It was harder than anybody expected it to be, but the No. 3-ranked Georgia Bulldogs surged late to remain undefeated — for the season and for the past 15 games against the SEC East — with a 43-14 win over Tennessee on Saturday night at Neyland Stadium.
The Bulldogs trailed 14-10 at one point in the first half and gave up 239 yards overall. But they answered with 354 first-half yards of their own and scored twice in the final two minutes to take control of the game at 26-14.
Georgia got the ball to start the second half, and while all it mustered in the third quarter was Rodrigo Blankenship’s third field goal of the night, the 29:32 to 15:28 time-of-possession disparity had taken its toll on the Volunteers.
By the time Brian Herrien scored on a 1-yard plunge to cap a 10-play drive with 8:02 to play in the game, Tennessee was completely gassed. Georgia made it a blowout when cornerback Eric Stokes’ quarterback sack set up a 60-yard, scoop-and-score touchdown by linebacker Tae Crowder with 4:39 remaining. Another huge contingent of UGA fans was there to witness it.
“I thought our kids played really hard tonight,” Georgia coach Kirby Smart said. “We didn't start the way we wanted tonight, especially not defensively. But offensively, I thought Jake (Fromm) did a really nice job and (James) Coley called a really nice game and changed some things up.”
With the victory, the Bulldogs improved to 5-0, 2-0 in the SEC, both against East Division teams. They haven’t lost to an Eastern Division foe since losing to Florida 24-10 in October 2016. Georgia plays host to South Carolina at noon Saturday at Sanford Stadium.
Tennessee (1-4, 0-2 SEC), in its second season under former Georgia defensive coordinator Jeremy Pruitt, is off to its worst start since 1988.
Fromm played one of his best games as a Bulldog. The junior from Warner Robins passed for 288 yards, the fourth-best total of his career. He completed 24 of 29 passes and his balls were caught by nine different receivers. Fromm's favorite targets were Lawrence Cager (5 catches, 58 yards) and D’Andre Swift (4-72). The Bulldogs rolled up 526 yards of offense.
“Whoever's number was called tonight, they made plays,” Fromm said. “It's pretty easy when guys are getting open like that.”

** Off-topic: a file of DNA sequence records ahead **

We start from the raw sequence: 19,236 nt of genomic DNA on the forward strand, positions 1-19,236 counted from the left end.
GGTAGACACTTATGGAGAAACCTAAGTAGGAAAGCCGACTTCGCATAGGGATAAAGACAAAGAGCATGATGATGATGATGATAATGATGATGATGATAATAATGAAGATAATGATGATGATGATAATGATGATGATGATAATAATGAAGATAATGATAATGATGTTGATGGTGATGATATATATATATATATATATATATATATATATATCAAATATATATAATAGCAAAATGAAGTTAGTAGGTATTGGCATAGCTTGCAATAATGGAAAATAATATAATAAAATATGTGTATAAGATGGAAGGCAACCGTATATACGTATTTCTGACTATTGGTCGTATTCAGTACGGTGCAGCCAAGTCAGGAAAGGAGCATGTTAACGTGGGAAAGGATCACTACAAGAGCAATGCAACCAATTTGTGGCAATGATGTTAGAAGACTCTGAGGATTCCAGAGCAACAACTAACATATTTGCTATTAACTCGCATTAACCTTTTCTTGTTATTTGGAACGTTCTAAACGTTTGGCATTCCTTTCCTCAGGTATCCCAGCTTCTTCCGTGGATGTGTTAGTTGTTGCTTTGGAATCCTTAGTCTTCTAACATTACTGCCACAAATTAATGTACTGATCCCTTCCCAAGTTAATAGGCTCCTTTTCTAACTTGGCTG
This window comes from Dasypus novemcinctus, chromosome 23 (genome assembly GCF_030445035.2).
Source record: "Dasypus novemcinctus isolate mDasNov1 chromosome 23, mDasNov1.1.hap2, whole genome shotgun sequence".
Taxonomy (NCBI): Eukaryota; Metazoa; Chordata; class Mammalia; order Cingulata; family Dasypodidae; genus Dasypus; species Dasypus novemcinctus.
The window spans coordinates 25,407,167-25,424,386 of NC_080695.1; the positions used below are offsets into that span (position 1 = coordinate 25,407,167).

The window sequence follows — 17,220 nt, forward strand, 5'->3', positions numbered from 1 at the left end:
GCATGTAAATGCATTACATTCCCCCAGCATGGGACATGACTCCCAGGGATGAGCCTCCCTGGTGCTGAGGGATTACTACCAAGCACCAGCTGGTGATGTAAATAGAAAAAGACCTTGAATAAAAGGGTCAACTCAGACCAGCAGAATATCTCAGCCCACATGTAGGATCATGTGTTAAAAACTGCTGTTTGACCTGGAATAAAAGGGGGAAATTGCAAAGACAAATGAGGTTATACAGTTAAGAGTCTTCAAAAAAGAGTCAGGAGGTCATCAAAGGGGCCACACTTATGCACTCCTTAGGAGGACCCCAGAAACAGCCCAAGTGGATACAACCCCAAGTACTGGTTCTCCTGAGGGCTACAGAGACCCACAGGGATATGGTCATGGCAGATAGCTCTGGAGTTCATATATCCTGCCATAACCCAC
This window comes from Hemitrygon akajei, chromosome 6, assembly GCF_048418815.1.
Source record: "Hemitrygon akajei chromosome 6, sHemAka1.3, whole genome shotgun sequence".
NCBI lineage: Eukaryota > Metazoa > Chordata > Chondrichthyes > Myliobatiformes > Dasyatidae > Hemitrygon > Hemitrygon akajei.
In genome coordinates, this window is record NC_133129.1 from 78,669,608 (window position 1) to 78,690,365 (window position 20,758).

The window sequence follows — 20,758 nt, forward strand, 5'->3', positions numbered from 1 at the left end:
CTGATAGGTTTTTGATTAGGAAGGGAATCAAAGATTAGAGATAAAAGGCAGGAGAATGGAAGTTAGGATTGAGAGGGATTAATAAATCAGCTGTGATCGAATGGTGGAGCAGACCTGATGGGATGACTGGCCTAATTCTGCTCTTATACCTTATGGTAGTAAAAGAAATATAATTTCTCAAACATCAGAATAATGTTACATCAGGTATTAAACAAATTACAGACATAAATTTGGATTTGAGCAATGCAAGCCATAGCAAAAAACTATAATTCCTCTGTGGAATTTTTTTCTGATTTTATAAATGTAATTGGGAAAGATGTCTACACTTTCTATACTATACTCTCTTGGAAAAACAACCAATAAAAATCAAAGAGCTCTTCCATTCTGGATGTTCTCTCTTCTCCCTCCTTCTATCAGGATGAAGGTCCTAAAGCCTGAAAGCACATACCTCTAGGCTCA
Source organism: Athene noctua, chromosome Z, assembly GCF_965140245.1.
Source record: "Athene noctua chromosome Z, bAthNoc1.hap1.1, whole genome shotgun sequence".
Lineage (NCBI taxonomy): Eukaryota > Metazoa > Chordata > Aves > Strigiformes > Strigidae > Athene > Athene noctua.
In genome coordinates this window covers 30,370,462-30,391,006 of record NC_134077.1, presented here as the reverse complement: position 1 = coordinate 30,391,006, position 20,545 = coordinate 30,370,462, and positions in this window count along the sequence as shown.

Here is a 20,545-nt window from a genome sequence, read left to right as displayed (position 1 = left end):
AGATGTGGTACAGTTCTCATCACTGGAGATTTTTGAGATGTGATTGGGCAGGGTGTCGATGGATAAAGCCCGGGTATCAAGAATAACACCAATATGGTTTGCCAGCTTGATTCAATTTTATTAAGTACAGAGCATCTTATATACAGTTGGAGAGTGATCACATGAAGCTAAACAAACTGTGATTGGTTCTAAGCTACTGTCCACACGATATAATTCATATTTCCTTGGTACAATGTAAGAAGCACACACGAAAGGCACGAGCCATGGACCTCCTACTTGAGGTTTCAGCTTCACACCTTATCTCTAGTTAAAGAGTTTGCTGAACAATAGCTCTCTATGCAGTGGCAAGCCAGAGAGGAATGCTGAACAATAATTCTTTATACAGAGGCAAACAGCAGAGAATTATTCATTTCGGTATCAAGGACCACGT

Georgia’s depth started paying dividends in the first half as the Bulldogs came from behind to take a 26-14 lead into the locker room. Georgia scored 16 unanswered points after falling behind 14-10.
The last two touchdown drives came in the final 1:59 of the half with Fromm flourishing in the two-minute offense. Touchdown passes of three yards to Cager and seven to freshman George Pickens capped scoring drives that took 2:03 and 50 seconds.
“Coach Smart said that may happen,” Cager said of Georgia falling behind. “We knew Tennessee was a great team, even though their record might not reflect it. He asked us, if the game goes that way, how are you going to respond? I think the team as a whole did a great job of responding today.”
In between came a scoring chance by the Vols, however. But kicker Brent Cimaglia missed his first field-goal attempt of the season, this one from 49 yards away.
The issue for Georgia was on defense, where it gave up a season-high 239 yards in the first half. All of it came under the direction of Tennessee freshman Brent Maurer, who got his first career start at quarterback over fourth-year junior Jarrett Guarantano. The Vols doubled down on the risky move by choosing the ball first after winning the opening coin toss.
It looked like reckless strategy when the Vols had to punt after four plays. Then Georgia drove 84 yards in 12 plays for the first score of the game on a 1-yard run by Swift at the 7:07 mark.
But then Tennessee showed why Maurer was starting. On second-and-8, he hit a wide-open Marquez Callaway for a 73-yard touchdown. Cornerback D.J. Daniel bit on a double move, and safety Richard LeCounte was late in coming over from midfield on what would be the Vols’ longest scoring play since 2015.
That was the first of two 75-yard scoring drives directed by the freshman and sandwiched around a 50-yard field goal by Blankenship. Tennessee’s second scoring drive took 10 plays and was helped by a late-hit call on Georgia’s David Marshall. Jauan Jennings’s caught a 12-yard pass that made the score 14-10.
Georgia adjusted at halftime and Tennessee would gain just 104 yards after that. Seventy of those yards came on the Vols' final drive of the night against the Bulldogs' reserves. It ended on downs at the Georgia 5.
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